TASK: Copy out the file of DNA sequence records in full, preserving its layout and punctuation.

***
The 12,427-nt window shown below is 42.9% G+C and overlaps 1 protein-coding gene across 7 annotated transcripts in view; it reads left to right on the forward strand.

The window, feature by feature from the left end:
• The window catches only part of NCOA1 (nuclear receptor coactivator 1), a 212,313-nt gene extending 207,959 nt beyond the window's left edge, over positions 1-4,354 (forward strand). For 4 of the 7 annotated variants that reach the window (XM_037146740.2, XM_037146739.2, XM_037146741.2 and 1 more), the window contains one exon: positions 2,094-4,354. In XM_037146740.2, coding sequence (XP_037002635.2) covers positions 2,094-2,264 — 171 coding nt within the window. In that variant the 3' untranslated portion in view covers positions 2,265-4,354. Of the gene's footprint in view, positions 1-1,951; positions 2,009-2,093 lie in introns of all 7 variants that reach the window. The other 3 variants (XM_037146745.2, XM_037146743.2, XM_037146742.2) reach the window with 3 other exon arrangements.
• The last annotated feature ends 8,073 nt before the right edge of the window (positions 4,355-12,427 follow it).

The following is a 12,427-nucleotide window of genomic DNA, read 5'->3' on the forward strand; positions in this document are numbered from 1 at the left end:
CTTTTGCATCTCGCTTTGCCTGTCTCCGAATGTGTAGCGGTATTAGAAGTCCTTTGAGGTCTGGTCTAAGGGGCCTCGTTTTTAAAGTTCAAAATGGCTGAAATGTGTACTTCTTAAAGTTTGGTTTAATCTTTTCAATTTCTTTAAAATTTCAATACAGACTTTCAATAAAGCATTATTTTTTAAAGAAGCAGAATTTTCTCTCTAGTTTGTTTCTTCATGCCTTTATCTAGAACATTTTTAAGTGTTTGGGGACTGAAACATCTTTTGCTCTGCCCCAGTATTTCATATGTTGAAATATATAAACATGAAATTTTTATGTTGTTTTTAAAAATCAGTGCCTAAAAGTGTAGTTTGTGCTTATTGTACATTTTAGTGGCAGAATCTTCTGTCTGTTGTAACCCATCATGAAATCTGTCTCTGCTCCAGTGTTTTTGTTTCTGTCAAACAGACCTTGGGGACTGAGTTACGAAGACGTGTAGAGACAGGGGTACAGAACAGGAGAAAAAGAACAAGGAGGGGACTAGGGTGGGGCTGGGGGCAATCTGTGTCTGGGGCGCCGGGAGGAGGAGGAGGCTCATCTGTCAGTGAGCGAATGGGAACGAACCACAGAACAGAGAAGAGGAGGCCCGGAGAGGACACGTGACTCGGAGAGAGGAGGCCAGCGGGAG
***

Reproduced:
The 12,427-nt window shown below is 42.9% G+C and overlaps 1 protein-coding gene across 7 annotated transcripts in view; it reads left to right on the forward strand.

The window, feature by feature from the left end:
• The window catches only part of NCOA1 (nuclear receptor coactivator 1), a 212,313-nt gene extending 207,959 nt beyond the window's left edge, over positions 1-4,354 (forward strand). For 4 of the 7 annotated variants that reach the window (XM_037146740.2, XM_037146739.2, XM_037146741.2 and 1 more), the window contains one exon: positions 2,094-4,354. In XM_037146740.2, coding sequence (XP_037002635.2) covers positions 2,094-2,264 — 171 coding nt within the window. In that variant the 3' untranslated portion in view covers positions 2,265-4,354. Of the gene's footprint in view, positions 1-1,951; positions 2,009-2,093 lie in introns of all 7 variants that reach the window. The other 3 variants (XM_037146745.2, XM_037146743.2, XM_037146742.2) reach the window with 3 other exon arrangements.
• The last annotated feature ends 8,073 nt before the right edge of the window (positions 4,355-12,427 follow it).

The following is a 12,427-nucleotide window of genomic DNA, read 5'->3' on the forward strand; positions in this document are numbered from 1 at the left end:
CTTTTGCATCTCGCTTTGCCTGTCTCCGAATGTGTAGCGGTATTAGAAGTCCTTTGAGGTCTGGTCTAAGGGGCCTCGTTTTTAAAGTTCAAAATGGCTGAAATGTGTACTTCTTAAAGTTTGGTTTAATCTTTTCAATTTCTTTAAAATTTCAATACAGACTTTCAATAAAGCATTATTTTTTAAAGAAGCAGAATTTTCTCTCTAGTTTGTTTCTTCATGCCTTTATCTAGAACATTTTTAAGTGTTTGGGGACTGAAACATCTTTTGCTCTGCCCCAGTATTTCATATGTTGAAATATATAAACATGAAATTTTTATGTTGTTTTTAAAAATCAGTGCCTAAAAGTGTAGTTTGTGCTTATTGTACATTTTAGTGGCAGAATCTTCTGTCTGTTGTAACCCATCATGAAATCTGTCTCTGCTCCAGTGTTTTTGTTTCTGTCAAACAGACCTTGGGGACTGAGTTACGAAGACGTGTAGAGACAGGGGTACAGAACAGGAGAAAAAGAACAAGGAGGGGACTAGGGTGGGGCTGGGGGCAATCTGTGTCTGGGGCGCCGGGAGGAGGAGGAGGCTCATCTGTCAGTGAGCGAATGGGAACGAACCACAGAACAGAGAAGAGGAGGCCCGGAGAGGACACGTGACTCGGAGAGAGGAGGCCAGCGGGAG